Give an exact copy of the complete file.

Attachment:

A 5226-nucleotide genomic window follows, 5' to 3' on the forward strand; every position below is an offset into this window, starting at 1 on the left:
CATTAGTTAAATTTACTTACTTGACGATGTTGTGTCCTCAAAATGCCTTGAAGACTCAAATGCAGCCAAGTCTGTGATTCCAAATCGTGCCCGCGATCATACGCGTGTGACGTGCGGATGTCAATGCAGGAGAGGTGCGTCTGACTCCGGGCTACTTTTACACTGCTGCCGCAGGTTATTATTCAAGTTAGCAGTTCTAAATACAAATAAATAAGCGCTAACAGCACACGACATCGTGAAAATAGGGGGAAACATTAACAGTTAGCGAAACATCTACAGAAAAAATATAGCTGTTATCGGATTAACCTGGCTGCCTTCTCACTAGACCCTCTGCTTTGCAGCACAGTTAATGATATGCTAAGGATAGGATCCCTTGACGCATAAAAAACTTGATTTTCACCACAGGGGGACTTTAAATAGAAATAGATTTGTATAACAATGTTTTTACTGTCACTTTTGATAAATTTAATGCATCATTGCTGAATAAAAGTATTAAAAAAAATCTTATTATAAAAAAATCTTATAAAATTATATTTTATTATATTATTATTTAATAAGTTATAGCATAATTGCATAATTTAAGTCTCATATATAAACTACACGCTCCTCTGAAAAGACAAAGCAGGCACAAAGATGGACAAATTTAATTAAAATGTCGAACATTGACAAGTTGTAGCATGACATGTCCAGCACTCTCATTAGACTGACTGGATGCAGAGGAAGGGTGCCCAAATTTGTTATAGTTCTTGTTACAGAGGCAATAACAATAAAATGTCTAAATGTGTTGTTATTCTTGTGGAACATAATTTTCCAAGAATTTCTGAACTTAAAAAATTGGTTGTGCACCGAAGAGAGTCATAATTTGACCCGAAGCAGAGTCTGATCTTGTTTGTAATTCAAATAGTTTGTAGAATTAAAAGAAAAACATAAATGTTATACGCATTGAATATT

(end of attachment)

A 5226-nucleotide genomic window follows, 5' to 3' on the forward strand; every position below is an offset into this window, starting at 1 on the left:
CATTAGTTAAATTTACTTACTTGACGATGTTGTGTCCTCAAAATGCCTTGAAGACTCAAATGCAGCCAAGTCTGTGATTCCAAATCGTGCCCGCGATCATACGCGTGTGACGTGCGGATGTCAATGCAGGAGAGGTGCGTCTGACTCCGGGCTACTTTTACACTGCTGCCGCAGGTTATTATTCAAGTTAGCAGTTCTAAATACAAATAAATAAGCGCTAACAGCACACGACATCGTGAAAATAGGGGGAAACATTAACAGTTAGCGAAACATCTACAGAAAAAATATAGCTGTTATCGGATTAACCTGGCTGCCTTCTCACTAGACCCTCTGCTTTGCAGCACAGTTAATGATATGCTAAGGATAGGATCCCTTGACGCATAAAAAACTTGATTTTCACCACAGGGGGACTTTAAATAGAAATAGATTTGTATAACAATGTTTTTACTGTCACTTTTGATAAATTTAATGCATCATTGCTGAATAAAAGTATTAAAAAAAATCTTATTATAAAAAAATCTTATAAAATTATATTTTATTATATTATTATTTAATAAGTTATAGCATAATTGCATAATTTAAGTCTCATATATAAACTACACGCTCCTCTGAAAAGACAAAGCAGGCACAAAGATGGACAAATTTAATTAAAATGTCGAACATTGACAAGTTGTAGCATGACATGTCCAGCACTCTCATTAGACTGACTGGATGCAGAGGAAGGGTGCCCAAATTTGTTATAGTTCTTGTTACAGAGGCAATAACAATAAAATGTCTAAATGTGTTGTTATTCTTGTGGAACATAATTTTCCAAGAATTTCTGAACTTAAAAAATTGGTTGTGCACCGAAGAGAGTCATAATTTGACCCGAAGCAGAGTCTGATCTTGTTTGTAATTCAAATAGTTTGTAGAATTAAAAGAAAAACATAAATGTTATACGCATTGAATATT